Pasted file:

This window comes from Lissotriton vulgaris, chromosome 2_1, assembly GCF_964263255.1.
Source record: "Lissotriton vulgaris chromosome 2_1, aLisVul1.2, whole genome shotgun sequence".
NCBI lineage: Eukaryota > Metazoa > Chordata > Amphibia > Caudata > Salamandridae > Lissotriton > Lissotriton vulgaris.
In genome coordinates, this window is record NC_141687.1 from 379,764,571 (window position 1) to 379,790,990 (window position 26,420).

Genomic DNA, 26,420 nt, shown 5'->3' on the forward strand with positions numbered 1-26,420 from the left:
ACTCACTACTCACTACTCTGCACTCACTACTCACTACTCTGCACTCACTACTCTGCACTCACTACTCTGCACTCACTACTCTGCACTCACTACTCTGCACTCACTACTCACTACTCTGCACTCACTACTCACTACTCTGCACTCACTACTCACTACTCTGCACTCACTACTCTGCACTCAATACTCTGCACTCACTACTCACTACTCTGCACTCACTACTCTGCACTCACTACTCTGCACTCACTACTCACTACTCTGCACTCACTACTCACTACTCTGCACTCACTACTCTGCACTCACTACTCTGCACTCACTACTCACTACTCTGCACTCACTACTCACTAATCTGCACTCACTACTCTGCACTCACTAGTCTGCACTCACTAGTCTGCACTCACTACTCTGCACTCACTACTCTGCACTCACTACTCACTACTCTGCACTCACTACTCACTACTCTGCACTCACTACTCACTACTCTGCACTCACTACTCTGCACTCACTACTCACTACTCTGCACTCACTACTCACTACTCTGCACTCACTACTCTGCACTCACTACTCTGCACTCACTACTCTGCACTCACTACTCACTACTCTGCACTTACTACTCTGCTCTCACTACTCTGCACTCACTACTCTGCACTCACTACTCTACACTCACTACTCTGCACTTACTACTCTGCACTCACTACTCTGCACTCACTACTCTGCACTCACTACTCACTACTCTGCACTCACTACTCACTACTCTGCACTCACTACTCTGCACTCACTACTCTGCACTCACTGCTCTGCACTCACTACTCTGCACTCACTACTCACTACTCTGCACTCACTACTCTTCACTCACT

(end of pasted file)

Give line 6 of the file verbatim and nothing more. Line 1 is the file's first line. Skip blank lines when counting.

ACTCACTACTCACTACTCTGCACTCACTACTCACTACTCTGCACTCACTACTCTGCACTCACTACTCTGCACTCACTACTCTGCACTCACTACTCTGCACTCACTACTCACTACTCTGCACTCACTACTCACTACTCTGCACTCACTACTCACTACTCTGCACTCACTACTCTGCACTCAATACTCTGCACTCACTACTCACTACTCTGCACTCACTACTCTGCACTCACTACTCTGCACTCACTACTCACTACTCTGCACTCACTACTCACTACTCTGCACTCACTACTCTGCACTCACTACTCTGCACTCACTACTCACTACTCTGCACTCACTACTCACTAATCTGCACTCACTACTCTGCACTCACTAGTCTGCACTCACTAGTCTGCACTCACTACTCTGCACTCACTACTCTGCACTCACTACTCACTACTCTGCACTCACTACTCACTACTCTGCACTCACTACTCACTACTCTGCACTCACTACTCTGCACTCACTACTCACTACTCTGCACTCACTACTCACTACTCTGCACTCACTACTCTGCACTCACTACTCTGCACTCACTACTCTGCACTCACTACTCACTACTCTGCACTTACTACTCTGCTCTCACTACTCTGCACTCACTACTCTGCACTCACTACTCTACACTCACTACTCTGCACTTACTACTCTGCACTCACTACTCTGCACTCACTACTCTGCACTCACTACTCACTACTCTGCACTCACTACTCACTACTCTGCACTCACTACTCTGCACTCACTACTCTGCACTCACTGCTCTGCACTCACTACTCTGCACTCACTACTCACTACTCTGCACTCACTACTCTTCACTCACT